ATLANTA – When it comes to doing all the smart, prudent stuff the tech experts advise, like backing the data on my hard drives, keeping my anti-virus software up to date or not using my laptop in the bathtub while smoking, admittedly I’m not always as cautious as I should be.
Despite my cyber-complacency, I’ve managed to avoid getting infected with any seriously damaging malware in recent years, somehow. This may be because the last time a hacker got control of my laptop, he threatened to use my webcam to take pictures of me while I was masturbating – and instead of freaking out and paying him off, I called his bluff and put on a spontaneous solo cam-show of sorts, right then and there. This appears to have instantly traumatized him enough that he has quit using the internet altogether.
At any rate, judging by data on malware infection rates across the country collected by EnigmaSoft, I’d say the people of Atlanta, Orlando and Denver either need to update their security software, or give my ‘jerk them into submission’ approach a shot.
So, why do these cities have infection rates higher than other places? I’m sure EnigmaSoft has a clear, definitive answer for us.
“It’s hard to say exactly why one city or state has a higher rate of infection than others,” said EnigmaSoft spokesperson Ryan Gerding. “There’s a wide variety at the top of the list. Larger cities, smaller cities, and cities in every geographic area. The same is true for the least infected areas. New York and San Francisco ranked near the very bottom of the list.”
OK, so much for my belief EnigmaSoft would have the answer.
I guess, as usual, it’s up to me to do the hard work of painstakingly researching the issue to come to the truth. And by painstakingly researching, I mean pulling it straight out of my ass. (Hey, when was the last time you pulled truth out of your ass? Take my word for it, if any activity qualifies as “painstaking,” it’s the process of anal truth-extraction.)
Having given 14 seconds of focused, nitrous oxide whippet-fueled thought to the question, I believe I have stumbled across the obvious answer. Either that, or I’ve stumbled across my cat; frankly, it’s hard to tell exactly what you’re stepping on when you’ve been huffing whippets all morning.
Here’s my theory: As the home of the Centers for Disease Control and Prevention (which is called “the CDC” and not “the CDCP” presumably because the P button on their keyboard has been disabled by a crippling malware infection), Atlanta is already a place where lots of viruses are stored and studied.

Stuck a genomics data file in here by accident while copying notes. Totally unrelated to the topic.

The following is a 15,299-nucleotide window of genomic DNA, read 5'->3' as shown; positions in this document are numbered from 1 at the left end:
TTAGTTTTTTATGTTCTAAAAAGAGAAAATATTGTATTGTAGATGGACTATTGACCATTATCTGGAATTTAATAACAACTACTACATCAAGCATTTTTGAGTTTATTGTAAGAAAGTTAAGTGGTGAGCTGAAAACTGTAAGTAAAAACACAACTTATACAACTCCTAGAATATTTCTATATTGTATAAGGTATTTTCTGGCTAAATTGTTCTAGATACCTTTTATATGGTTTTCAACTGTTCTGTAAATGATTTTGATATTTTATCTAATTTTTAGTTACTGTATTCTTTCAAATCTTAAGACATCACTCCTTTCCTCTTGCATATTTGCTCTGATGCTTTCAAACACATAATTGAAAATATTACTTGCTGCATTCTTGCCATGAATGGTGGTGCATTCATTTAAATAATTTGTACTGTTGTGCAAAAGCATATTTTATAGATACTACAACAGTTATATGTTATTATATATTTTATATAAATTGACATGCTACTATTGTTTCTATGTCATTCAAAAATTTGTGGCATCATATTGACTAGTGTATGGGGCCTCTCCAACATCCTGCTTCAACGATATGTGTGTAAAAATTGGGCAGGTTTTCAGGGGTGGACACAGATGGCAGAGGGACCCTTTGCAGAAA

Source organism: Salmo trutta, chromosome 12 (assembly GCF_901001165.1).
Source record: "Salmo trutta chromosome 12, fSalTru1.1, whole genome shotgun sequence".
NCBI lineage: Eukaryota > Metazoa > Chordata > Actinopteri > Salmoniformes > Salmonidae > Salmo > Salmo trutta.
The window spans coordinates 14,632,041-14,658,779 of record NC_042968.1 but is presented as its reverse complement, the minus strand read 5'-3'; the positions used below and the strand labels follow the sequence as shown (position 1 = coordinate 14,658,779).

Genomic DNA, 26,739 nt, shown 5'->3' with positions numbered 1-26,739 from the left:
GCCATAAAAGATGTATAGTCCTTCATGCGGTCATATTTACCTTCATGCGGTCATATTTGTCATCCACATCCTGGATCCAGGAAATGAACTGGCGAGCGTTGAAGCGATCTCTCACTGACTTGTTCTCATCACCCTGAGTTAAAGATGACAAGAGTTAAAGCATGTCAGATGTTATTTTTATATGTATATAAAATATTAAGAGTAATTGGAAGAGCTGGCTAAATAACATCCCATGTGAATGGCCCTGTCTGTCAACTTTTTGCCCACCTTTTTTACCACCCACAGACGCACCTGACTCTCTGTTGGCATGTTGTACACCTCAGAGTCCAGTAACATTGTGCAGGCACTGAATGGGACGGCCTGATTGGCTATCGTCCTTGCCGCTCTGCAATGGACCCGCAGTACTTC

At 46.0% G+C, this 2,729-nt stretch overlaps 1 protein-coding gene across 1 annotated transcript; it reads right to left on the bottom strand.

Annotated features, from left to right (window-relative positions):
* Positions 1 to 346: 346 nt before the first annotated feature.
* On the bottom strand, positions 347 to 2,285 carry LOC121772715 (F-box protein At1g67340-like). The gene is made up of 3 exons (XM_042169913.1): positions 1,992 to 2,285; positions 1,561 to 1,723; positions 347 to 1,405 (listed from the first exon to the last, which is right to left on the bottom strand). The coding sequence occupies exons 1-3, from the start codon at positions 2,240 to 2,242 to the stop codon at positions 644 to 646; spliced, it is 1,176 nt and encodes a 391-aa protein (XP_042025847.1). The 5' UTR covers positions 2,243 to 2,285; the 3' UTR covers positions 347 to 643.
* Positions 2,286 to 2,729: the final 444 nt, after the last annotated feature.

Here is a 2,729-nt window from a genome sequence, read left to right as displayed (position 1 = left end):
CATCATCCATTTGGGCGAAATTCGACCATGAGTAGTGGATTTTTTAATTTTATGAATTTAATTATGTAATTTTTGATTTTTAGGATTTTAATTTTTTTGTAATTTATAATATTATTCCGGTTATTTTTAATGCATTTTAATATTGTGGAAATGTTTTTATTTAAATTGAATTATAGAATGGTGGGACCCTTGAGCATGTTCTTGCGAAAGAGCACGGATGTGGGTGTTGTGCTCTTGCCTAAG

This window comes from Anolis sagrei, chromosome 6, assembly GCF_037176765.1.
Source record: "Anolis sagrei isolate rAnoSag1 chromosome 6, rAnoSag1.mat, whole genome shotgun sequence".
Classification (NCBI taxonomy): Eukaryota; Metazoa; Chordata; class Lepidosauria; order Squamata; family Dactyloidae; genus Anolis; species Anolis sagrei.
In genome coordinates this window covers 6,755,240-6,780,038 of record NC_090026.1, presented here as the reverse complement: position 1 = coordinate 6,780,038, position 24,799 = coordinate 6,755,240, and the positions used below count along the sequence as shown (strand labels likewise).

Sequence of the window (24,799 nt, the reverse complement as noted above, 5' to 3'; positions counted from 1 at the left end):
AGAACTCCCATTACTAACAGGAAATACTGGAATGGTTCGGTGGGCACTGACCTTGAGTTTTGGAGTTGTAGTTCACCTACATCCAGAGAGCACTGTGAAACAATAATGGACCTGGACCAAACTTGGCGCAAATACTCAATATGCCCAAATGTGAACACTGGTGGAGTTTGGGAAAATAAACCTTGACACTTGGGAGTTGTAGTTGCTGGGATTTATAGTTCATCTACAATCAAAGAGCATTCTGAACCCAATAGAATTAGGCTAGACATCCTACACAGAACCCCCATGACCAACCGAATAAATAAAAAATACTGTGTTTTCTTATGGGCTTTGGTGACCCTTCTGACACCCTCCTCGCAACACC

So, in the zeal to research effectively, rather than try to protect the population from malware, clearly evil CDC scientists are actively encouraging cyber-infection of the population of Atlanta so they can study the effect of various trojans, worms, exploits and Falcons on people who are growing up hip-hop, and/or happen to be “real” housewives.
This explains Atlanta’s problem with malware, but how do we account for Denver’s high rate of infection? That’s easy: Ever since they made weed legal in Colorado, everybody is too stoned to bother with buzz-killing stuff like performing software updates.
This brings us to Orlando – figuratively, I mean. If this literally brought us to Orlando, I never would have started typing, because I want to visit Orlando again about as much as I want to have a root canal while tripping on acid.
To understand Orlando’s malware problem, all you need to know is Orlando is the base of operations for that “Q” guy some Trump supporters are so excited about.
What’s my evidence? Well, obviously I can’t reveal that, because if I did, the Deep State would have Q murdered by Chelsea Clinton. Or maybe murdered by Chelsea Handler, or possibly Chelsea Football Club. At any rate, my point is people, places and things called Chelsea can’t be trusted, especially with respect to malware.
The good news is, even if your city is chockfull o’ malware, this doesn’t mean you can’t protect yourself, regardless of where you live. The key, according to that Ryan Gosling dude from EnemaSoft, is to be “vigilant” – which, if memory serves, is also how you stop terrorism.
“No matter what city or state you are in or what day of the week it is, it is important to always be vigilant about the threat of malware and other infections,” the ErgoSoap dude said.
If you want to see if your city ranks in the Malware 100, check out the full list here. If you’d rather watch some giant Korean guy repeatedly kick and punch people much smaller than himself, go here.